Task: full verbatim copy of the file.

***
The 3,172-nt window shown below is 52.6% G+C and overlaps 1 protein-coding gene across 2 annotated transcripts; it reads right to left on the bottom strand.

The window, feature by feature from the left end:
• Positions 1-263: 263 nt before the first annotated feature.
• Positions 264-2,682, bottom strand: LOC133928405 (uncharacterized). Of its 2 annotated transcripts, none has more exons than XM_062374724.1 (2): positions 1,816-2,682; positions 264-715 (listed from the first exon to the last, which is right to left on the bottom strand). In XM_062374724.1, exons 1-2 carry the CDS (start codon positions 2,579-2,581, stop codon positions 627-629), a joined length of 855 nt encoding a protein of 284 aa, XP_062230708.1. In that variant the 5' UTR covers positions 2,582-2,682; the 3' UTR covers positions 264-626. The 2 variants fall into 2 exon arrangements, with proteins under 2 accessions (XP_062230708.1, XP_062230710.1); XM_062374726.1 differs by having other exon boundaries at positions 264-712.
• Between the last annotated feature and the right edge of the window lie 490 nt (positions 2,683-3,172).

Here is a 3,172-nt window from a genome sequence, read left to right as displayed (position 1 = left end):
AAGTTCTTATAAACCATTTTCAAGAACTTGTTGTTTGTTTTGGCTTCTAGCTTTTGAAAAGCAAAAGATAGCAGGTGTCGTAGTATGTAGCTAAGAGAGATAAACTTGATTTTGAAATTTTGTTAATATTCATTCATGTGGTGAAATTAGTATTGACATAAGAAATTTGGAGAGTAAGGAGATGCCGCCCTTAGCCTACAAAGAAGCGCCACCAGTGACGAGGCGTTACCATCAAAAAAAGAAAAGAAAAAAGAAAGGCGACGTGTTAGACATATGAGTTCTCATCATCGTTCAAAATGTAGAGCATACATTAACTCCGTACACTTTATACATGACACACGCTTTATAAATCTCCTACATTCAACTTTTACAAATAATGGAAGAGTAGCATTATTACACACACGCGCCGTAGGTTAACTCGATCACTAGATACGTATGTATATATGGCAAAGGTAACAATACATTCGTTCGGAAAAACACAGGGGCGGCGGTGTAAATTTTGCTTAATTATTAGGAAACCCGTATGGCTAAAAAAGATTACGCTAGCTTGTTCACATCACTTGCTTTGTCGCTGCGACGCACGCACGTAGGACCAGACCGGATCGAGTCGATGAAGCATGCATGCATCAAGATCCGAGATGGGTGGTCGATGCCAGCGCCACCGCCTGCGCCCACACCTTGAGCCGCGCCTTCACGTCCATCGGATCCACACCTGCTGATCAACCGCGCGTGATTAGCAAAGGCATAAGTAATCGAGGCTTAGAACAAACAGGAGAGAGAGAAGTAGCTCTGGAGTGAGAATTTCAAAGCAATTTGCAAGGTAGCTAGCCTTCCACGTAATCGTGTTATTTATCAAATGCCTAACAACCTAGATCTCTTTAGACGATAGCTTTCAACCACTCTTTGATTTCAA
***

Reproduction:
The 3,172-nt window shown below is 52.6% G+C and overlaps 1 protein-coding gene across 2 annotated transcripts; it reads right to left on the bottom strand.

The window, feature by feature from the left end:
• Positions 1-263: 263 nt before the first annotated feature.
• Positions 264-2,682, bottom strand: LOC133928405 (uncharacterized). Of its 2 annotated transcripts, none has more exons than XM_062374724.1 (2): positions 1,816-2,682; positions 264-715 (listed from the first exon to the last, which is right to left on the bottom strand). In XM_062374724.1, exons 1-2 carry the CDS (start codon positions 2,579-2,581, stop codon positions 627-629), a joined length of 855 nt encoding a protein of 284 aa, XP_062230708.1. In that variant the 5' UTR covers positions 2,582-2,682; the 3' UTR covers positions 264-626. The 2 variants fall into 2 exon arrangements, with proteins under 2 accessions (XP_062230708.1, XP_062230710.1); XM_062374726.1 differs by having other exon boundaries at positions 264-712.
• Between the last annotated feature and the right edge of the window lie 490 nt (positions 2,683-3,172).

Here is a 3,172-nt window from a genome sequence, read left to right as displayed (position 1 = left end):
AAGTTCTTATAAACCATTTTCAAGAACTTGTTGTTTGTTTTGGCTTCTAGCTTTTGAAAAGCAAAAGATAGCAGGTGTCGTAGTATGTAGCTAAGAGAGATAAACTTGATTTTGAAATTTTGTTAATATTCATTCATGTGGTGAAATTAGTATTGACATAAGAAATTTGGAGAGTAAGGAGATGCCGCCCTTAGCCTACAAAGAAGCGCCACCAGTGACGAGGCGTTACCATCAAAAAAAGAAAAGAAAAAAGAAAGGCGACGTGTTAGACATATGAGTTCTCATCATCGTTCAAAATGTAGAGCATACATTAACTCCGTACACTTTATACATGACACACGCTTTATAAATCTCCTACATTCAACTTTTACAAATAATGGAAGAGTAGCATTATTACACACACGCGCCGTAGGTTAACTCGATCACTAGATACGTATGTATATATGGCAAAGGTAACAATACATTCGTTCGGAAAAACACAGGGGCGGCGGTGTAAATTTTGCTTAATTATTAGGAAACCCGTATGGCTAAAAAAGATTACGCTAGCTTGTTCACATCACTTGCTTTGTCGCTGCGACGCACGCACGTAGGACCAGACCGGATCGAGTCGATGAAGCATGCATGCATCAAGATCCGAGATGGGTGGTCGATGCCAGCGCCACCGCCTGCGCCCACACCTTGAGCCGCGCCTTCACGTCCATCGGATCCACACCTGCTGATCAACCGCGCGTGATTAGCAAAGGCATAAGTAATCGAGGCTTAGAACAAACAGGAGAGAGAGAAGTAGCTCTGGAGTGAGAATTTCAAAGCAATTTGCAAGGTAGCTAGCCTTCCACGTAATCGTGTTATTTATCAAATGCCTAACAACCTAGATCTCTTTAGACGATAGCTTTCAACCACTCTTTGATTTCAA